When it comes to priorities at Business Objects, extending business intelligence (BI) capabilities to the everyday business user is right at the top of the list.
IT departments have invested huge sums to upgrade their data management and business intelligence infrastructure – building massive data warehouses, for example – and are anxious to capitalize on their investments by spreading analytics capabilities throughout organizations, according to Jonathan Becher, senior vice president for marketing at Business Objects.
Business Objects, of course, hopes to capitalize on this "irreversible" trend, as Becher characterized it, and the company is committing significant resources to making its tools easier for non-BI experts to use. The company's recent release of Xcelsius Present is just one example.
"The challenge for us is to develop more and more applications that have analytics under the covers so the end user doesn't know there are in fact some algorithms going on behind the scenes," said Sanjay Poonen, senior vice president and general manager for performance optimization applications at Business Objects. "The business user just happens to use it, and it makes their life easier."
In other words, the Paris and San Jose, Calif.-based software maker, which was acquired by SAP in January, hopes to integrate these easier-to-use BI tools with SAP's ERP, human resources and other business applications to further increase BI's reach within organizations.
The concept of extending BI capabilities to the everyday or "casual" user is not a new one, however. BI vendors, including Microsoft, have been talking about it for years but have yet to realize their goal. Becher and Poonen hope that is about to change.
But not all Business Objects customers are taken with the idea of rolling out BI capabilities to their frontline workers, at least in the near term, Forbes Media among them.
At the end of the day, [BI software] is still just a tool. It's not clairvoyant.
Mykolas Rambus, head of IT and special projects, Forbes Media
The New York-based media company, which publishes Forbes magazine, among other properties, uses Business Objects analytics software to help advertisers better target their campaigns. But the company limits its use of BI technology to "super power-users" only, according to Mykolas Rambus, head of IT and special projects.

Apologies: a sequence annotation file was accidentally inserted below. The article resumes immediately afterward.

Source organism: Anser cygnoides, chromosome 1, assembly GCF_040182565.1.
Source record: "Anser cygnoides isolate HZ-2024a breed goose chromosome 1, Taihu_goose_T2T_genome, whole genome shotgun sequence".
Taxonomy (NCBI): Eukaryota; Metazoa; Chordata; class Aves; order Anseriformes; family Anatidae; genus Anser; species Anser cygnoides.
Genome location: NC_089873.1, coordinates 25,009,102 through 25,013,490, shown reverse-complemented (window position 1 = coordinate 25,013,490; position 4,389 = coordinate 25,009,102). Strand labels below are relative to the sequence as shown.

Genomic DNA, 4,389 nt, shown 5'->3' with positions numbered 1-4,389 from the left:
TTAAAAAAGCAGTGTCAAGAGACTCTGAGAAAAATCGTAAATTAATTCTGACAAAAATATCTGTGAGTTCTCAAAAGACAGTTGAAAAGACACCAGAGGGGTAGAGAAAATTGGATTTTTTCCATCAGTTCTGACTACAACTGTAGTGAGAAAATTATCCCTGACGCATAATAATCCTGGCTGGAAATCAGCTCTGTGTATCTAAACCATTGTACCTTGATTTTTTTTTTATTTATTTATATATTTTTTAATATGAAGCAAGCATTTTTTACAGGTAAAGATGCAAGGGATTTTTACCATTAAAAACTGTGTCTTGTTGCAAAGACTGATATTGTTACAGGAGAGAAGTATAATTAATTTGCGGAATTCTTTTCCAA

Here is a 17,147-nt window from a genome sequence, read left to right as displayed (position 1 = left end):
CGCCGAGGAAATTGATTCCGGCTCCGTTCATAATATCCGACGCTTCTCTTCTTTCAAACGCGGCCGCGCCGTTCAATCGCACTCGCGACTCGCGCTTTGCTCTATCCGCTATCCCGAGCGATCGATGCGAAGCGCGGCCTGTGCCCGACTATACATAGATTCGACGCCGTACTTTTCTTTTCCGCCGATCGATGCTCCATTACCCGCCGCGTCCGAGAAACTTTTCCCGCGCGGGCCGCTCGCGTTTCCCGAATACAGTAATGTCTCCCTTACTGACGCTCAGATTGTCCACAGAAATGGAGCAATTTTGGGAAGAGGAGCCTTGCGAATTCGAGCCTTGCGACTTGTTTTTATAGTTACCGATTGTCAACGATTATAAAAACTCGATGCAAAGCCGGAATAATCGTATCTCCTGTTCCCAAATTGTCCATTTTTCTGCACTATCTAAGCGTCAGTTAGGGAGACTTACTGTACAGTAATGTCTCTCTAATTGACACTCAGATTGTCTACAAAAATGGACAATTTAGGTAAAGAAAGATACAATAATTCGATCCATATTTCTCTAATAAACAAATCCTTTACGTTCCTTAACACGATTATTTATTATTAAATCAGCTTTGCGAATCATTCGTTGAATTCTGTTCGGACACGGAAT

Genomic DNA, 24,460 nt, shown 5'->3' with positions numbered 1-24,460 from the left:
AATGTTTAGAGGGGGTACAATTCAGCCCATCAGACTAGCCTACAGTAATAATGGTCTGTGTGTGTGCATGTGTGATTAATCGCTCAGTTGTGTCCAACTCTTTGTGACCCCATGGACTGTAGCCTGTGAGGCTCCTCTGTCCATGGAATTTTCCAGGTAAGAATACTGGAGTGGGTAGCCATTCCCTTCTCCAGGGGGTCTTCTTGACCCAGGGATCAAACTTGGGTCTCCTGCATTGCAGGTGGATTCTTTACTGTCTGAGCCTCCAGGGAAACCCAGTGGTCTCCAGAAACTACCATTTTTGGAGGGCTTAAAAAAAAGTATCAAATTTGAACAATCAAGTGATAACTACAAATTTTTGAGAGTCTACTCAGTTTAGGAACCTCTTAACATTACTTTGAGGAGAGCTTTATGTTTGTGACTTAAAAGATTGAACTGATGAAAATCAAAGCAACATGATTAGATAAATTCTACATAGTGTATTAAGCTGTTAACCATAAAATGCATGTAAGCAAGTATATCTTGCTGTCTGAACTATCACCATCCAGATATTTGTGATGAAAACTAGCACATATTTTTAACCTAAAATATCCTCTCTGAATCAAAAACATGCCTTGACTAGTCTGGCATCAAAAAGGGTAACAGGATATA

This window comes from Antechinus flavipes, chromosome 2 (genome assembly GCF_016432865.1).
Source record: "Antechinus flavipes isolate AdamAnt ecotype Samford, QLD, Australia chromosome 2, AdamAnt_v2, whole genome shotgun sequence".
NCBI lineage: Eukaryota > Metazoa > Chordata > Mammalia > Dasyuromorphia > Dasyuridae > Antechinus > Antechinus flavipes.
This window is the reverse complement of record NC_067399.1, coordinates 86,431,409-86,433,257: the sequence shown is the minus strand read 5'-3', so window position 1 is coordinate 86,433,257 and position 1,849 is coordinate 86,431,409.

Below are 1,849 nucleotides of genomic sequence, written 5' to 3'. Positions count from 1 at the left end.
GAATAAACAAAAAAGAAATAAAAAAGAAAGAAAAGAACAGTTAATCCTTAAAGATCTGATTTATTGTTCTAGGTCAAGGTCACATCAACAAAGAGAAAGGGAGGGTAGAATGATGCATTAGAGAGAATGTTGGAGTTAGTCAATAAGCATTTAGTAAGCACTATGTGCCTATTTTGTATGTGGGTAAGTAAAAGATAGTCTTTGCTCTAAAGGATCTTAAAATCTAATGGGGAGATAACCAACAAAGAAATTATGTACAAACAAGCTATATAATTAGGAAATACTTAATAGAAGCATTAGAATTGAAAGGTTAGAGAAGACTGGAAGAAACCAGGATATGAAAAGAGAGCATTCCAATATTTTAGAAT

Rambus said the problem with extending BI capabilities to the masses is not necessarily the complexity of the tools but a lack of user understanding of how to make the most of them.
"At the end of the day, [BI software] is still just a tool," Rambus said. "It's not clairvoyant. You've got to figure out what direction it should be looking in or what issues you should be looking at" -- and those decisions are made by people, not technology.
For most organizations, extending BI and analytics capabilities to business users is, in fact, a significant cultural change, a point Business Objects' Becher recognized.
Midmarket companies in particular "are not used to decision making by fact. They're more used to decision making by gut feel," Becher said. "The reality of [business users] seeing data staring them in the face, some of it predictive, and saying, 'I'm willing now to trust the numbers' … is a big cultural shift that has nothing to do with technology."
Even Business Objects customers that have embraced the concept of enterprise-wide BI recognize that making the transition requires considerable effort, namely employee training, both on the front and back ends.
"It takes a fair amount of time to develop the skill set to actually do data warehousing and data architecture," said John Mayer, director of consulting and testing services at Apotex, a Canadian pharmaceuticals company and Business Objects customer. "And we're also focused on providing a common training program for our end users to get them used to the tools."
For its part, Business Object acknowledges that employee training is necessary to successfully implement BI enterprise-wide. To that end, the company and its partners offer education and training classes to help employees improve their BI and analytics skills, according to Marge Breya, executive vice president and general manager for Business Objects' BI platform.
But the company seems equally, if not more, focused on making the tools themselves more intuitive and preconfigured in such a way as to limit the damage an unskilled user can cause by using them. Its Polestar BI search tool, for example, is designed to be simple enough for "regular people like product managers" to use, but they "won't be able to use the data in weird ways or inappropriate ways," Breya said.
And customers can expect more in the way of supposed business user-friendly BI tools in the months and years ahead, she said. "Within the next 12 to 24 months, you're going to see some real change in the overall user experience."
Whether customers such as Forbes Media will embrace pervasive BI in the same time frame is another question.